James Fields Smathers

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James Fields Smathers
Born(1888-03-12)March 12, 1888
DiedAugust 7, 1967(1967-08-07) (aged 79)
Resting placePoughkeepsie Rural Cemetery
Known forFirst practical electric typewriter (1920)
Spouse(s)Mildred Eloise Gill Smathers

James Fields Smathers (February 12, 1888 – August 7, 1967) was an American inventor who created what is considered the first practical power-operated typewriter.

Early life[edit]

Smathers was born on a farm near Valley Spring, Texas, the son of James Jefferson and Harriet Olenzo Smathers. After attending the local one-room country school he entered Texas Christian University in 1904. He finished business school, taught shorthand and typing for a year, and in 1908 became typist, accountant, and credit manager to a company in Kansas City, Missouri.


Smathers realized during the course of his employment that there was a great need for some method of increasing the speed and decreasing the operator fatigue of typing, and it seemed obvious to him that electric power was the answer. By late 1912 he had produced a working model of his electric typewriter and applied for a patent, which was issued the following year.[1]

He continued developing his idea until in September 1914 he produced a perfected model that performed perfectly. In 1920 he obtained an extension of his early patent because of the delay caused in his work by his military service in Europe during World War I.

In 1923 the Northeast Electric Company of Rochester, New York entered into a contract with Smathers for the production of electric typewriters. Northeast was interested in finding new markets for their electric motors and developed Smathers' design so that it could be marketed to typewriter manufacturers, and from 1925 Remington Electric typewriters were produced powered by Northeast's motors.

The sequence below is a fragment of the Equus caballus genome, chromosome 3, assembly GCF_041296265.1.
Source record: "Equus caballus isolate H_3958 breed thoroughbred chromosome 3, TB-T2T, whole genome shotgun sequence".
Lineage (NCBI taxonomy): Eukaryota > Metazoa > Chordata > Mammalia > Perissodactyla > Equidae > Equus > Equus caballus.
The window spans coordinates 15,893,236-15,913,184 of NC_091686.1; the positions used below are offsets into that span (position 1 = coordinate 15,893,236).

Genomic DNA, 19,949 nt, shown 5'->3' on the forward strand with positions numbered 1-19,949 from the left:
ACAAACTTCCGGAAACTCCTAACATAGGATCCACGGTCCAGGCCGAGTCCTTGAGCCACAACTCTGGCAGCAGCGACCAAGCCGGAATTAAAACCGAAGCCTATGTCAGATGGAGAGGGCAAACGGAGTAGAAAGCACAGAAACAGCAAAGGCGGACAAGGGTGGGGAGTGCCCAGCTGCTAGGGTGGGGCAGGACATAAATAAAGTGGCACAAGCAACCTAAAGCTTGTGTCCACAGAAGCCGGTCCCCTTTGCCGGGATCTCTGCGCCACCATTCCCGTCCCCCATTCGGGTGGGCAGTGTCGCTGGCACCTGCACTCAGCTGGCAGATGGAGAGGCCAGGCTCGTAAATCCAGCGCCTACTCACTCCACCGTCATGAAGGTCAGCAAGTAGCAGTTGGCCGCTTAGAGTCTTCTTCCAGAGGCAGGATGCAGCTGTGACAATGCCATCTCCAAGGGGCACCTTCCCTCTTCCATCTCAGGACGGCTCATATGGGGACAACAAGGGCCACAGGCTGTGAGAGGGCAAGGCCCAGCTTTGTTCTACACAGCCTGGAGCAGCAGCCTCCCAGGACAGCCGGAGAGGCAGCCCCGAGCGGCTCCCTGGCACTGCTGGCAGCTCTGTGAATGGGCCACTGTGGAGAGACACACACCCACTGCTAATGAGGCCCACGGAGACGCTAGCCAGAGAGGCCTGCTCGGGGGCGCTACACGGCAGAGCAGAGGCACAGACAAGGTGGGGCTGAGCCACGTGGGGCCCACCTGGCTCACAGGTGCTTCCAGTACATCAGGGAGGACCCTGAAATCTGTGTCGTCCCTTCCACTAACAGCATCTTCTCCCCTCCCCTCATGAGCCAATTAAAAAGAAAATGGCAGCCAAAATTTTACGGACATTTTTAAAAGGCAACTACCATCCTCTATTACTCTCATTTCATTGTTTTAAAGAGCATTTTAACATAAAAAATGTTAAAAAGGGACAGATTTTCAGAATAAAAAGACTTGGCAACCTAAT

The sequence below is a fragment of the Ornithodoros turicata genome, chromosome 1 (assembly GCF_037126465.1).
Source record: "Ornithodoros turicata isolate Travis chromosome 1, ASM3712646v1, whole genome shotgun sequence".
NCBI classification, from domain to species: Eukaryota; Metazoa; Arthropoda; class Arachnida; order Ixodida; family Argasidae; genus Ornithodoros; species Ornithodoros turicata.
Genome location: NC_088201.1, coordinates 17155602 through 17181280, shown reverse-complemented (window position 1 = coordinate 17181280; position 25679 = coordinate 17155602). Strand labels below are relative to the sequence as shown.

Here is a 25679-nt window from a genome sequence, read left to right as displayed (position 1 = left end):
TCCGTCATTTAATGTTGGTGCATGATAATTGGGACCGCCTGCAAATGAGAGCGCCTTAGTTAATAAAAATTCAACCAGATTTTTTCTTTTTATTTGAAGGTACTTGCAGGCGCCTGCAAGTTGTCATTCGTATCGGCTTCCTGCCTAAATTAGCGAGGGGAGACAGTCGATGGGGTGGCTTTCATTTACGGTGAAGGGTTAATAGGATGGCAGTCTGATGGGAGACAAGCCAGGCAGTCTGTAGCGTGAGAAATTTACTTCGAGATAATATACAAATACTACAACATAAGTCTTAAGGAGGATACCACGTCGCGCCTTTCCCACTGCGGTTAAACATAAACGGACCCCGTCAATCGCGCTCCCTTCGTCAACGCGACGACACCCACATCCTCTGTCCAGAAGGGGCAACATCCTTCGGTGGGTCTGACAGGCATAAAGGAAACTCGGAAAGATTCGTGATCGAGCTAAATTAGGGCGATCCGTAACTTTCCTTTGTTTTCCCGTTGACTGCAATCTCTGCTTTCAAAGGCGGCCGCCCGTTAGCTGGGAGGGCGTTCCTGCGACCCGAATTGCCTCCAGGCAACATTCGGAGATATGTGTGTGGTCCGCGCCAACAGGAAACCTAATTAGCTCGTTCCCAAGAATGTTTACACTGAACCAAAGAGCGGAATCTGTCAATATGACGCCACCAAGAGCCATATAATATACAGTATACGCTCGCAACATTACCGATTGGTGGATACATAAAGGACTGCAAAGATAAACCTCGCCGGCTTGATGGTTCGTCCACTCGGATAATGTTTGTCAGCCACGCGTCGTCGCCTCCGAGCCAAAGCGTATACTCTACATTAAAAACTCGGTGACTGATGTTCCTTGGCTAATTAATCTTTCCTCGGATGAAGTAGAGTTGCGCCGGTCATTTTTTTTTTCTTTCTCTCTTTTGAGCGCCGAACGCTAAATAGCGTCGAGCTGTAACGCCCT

After some 2,500 electric typewriters had been produced, Northeast asked Remington for a firm contract for the next batch. However, Remington was engaged in merger talks which would eventually result in the creation of Remington Rand and no executives were willing to commit to a firm order. Northeast instead decided to enter the typewriter business for itself, and in 1929 produced the first Electromatic Typewriter.

In 1928 General Motors' Delco division purchased Northeast Electric, and the typewriter business was spun off as the Electromatic Typewriters, Inc., and in 1933 Electromatic was acquired by IBM and the typewriter sold as the IBM Electromatic. Smathers joined IBM's Rochester staff in 1938 as a consultant and worked in development engineering at Poughkeepsie until his retirement in 1953.

Smathers died on August 7, 1967, in Poughkeepsie, New York, and was buried in Poughkeepsie Rural Cemetery. He was survived by his wife, Mildred Eloise Gill Smathers, and a son and daughter.



  1. ^ Smathers, James F. (October 28, 1913). "Patent no. 1,077,005, Type-Writing Machine". USPO.